IUS receives NAIA champion award

IUS Horizon

For the first time, IU Southeast was awarded the National Association of Intercollegiate Athletics Champions of Character Five Star Award for 2010-2011 on Oct. 5.

“We want to be a five star institution,” Joe Glover, athletic director, said.

There is a formula the NAIA figures up, and institutions that scoring more than 60 points are added to the list of Champions of Character Five Star Award winners.

The formula grants points to institutions for the way they perform in the areas of character training, conduct in competition, academic focus, character recognition and character promotion.

Glover said one of the major reasons they won the award was due to no players being ejected during any athletic event during the year. When a school has no ejections, they earn 20 points toward being named a Champion of Character, but if a school has more than one ejection it will subtract 20 points from being a winner.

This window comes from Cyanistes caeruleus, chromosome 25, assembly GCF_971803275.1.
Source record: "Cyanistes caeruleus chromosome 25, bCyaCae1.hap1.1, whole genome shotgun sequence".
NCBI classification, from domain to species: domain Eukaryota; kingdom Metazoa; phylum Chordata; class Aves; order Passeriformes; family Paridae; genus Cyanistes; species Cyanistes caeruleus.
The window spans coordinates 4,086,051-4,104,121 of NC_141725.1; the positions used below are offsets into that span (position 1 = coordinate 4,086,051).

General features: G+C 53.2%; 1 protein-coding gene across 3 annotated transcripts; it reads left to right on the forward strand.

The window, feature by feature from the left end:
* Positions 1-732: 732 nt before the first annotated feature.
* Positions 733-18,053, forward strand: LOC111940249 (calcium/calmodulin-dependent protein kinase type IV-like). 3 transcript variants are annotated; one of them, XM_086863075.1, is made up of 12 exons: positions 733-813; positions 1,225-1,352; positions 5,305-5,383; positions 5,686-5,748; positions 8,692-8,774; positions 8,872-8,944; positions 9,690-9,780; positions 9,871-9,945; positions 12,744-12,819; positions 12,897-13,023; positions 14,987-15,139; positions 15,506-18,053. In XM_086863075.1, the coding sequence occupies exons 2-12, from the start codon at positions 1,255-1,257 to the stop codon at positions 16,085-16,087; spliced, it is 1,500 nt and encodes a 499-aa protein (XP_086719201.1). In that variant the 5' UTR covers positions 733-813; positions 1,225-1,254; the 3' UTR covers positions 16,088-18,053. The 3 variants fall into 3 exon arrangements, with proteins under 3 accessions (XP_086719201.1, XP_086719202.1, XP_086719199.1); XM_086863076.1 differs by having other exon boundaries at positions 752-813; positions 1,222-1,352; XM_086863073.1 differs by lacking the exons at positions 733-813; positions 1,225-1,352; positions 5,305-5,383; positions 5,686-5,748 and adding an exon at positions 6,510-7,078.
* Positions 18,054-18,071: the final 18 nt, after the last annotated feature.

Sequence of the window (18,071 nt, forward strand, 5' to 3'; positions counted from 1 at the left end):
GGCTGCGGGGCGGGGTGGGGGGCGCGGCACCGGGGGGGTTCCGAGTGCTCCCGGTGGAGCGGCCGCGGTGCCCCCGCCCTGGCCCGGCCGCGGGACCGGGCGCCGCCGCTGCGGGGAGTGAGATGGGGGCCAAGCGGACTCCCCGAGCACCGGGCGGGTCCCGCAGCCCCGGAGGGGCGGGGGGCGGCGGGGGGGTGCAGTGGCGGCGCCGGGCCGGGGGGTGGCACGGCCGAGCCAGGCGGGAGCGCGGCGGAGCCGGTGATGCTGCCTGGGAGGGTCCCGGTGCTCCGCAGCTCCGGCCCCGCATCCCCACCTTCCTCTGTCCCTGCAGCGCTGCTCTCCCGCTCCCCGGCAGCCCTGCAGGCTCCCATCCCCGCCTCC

This was something Glover said he set out to do at the beginning of the year.

“The coaching staff took it seriously,” Glover said.” [They] made this a reality for us.”

IU Southeast scored 82 points — the highest in the Kentucky Intercollegiate Athletic Conference — in which 60 percent of member schools made the cut for the award.

There were 220 out of 270 NAIA schools named to the list. IU Southeast scored in the top 40 of the schools listed as award winners.

Denny Williams, assistant athletic director, was named IU Southeast’s Champions of Character Liaison, meaning it is his job to let the coaches know what they can do in the community to help gain points for the award.

All coaches in the NAIA are required to take an online class on the NAIA website and pass the test at the end of the class in order to be a coach.

“All coaches, from head coach all the way down to the assistant coaches, have to complete [the test,]” Williams said.

Williams said he also has a responsibility to let the coaches know what they can do to get involved in the community and earn points for the award.

He said most of the coaches are partnered with organizations or charities to earn points.

“I think [the award] will reaffirm that notion that we are here to develop student athletes,” Glover said.

Glover said the Athletic Department’s community outreach also helped earn points for the award.

“The more we can do to help the community, the better,” Glover said.

Glover said he also plans to have a free sports camp for all Floyd and Clark County children to participate with IUS coaches and athletes in the coming year.